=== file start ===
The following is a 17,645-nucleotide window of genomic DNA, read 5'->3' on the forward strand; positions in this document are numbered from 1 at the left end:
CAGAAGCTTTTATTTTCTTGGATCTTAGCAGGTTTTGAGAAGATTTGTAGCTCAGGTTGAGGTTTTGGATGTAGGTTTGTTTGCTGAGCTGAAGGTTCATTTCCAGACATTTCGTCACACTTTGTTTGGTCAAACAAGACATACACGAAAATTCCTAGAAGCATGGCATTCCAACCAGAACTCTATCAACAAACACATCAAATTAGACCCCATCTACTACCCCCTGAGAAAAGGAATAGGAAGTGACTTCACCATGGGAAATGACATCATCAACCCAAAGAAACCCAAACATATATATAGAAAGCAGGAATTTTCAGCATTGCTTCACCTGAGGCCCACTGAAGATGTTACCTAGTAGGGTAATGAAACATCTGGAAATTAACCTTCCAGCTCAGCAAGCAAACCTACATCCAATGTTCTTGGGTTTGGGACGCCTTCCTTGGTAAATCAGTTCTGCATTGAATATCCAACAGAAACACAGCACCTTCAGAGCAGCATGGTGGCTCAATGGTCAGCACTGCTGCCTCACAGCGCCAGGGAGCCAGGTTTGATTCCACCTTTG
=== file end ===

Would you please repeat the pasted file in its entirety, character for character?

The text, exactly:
The following is a 17,645-nucleotide window of genomic DNA, read 5'->3' on the forward strand; positions in this document are numbered from 1 at the left end:
CAGAAGCTTTTATTTTCTTGGATCTTAGCAGGTTTTGAGAAGATTTGTAGCTCAGGTTGAGGTTTTGGATGTAGGTTTGTTTGCTGAGCTGAAGGTTCATTTCCAGACATTTCGTCACACTTTGTTTGGTCAAACAAGACATACACGAAAATTCCTAGAAGCATGGCATTCCAACCAGAACTCTATCAACAAACACATCAAATTAGACCCCATCTACTACCCCCTGAGAAAAGGAATAGGAAGTGACTTCACCATGGGAAATGACATCATCAACCCAAAGAAACCCAAACATATATATAGAAAGCAGGAATTTTCAGCATTGCTTCACCTGAGGCCCACTGAAGATGTTACCTAGTAGGGTAATGAAACATCTGGAAATTAACCTTCCAGCTCAGCAAGCAAACCTACATCCAATGTTCTTGGGTTTGGGACGCCTTCCTTGGTAAATCAGTTCTGCATTGAATATCCAACAGAAACACAGCACCTTCAGAGCAGCATGGTGGCTCAATGGTCAGCACTGCTGCCTCACAGCGCCAGGGAGCCAGGTTTGATTCCACCTTTG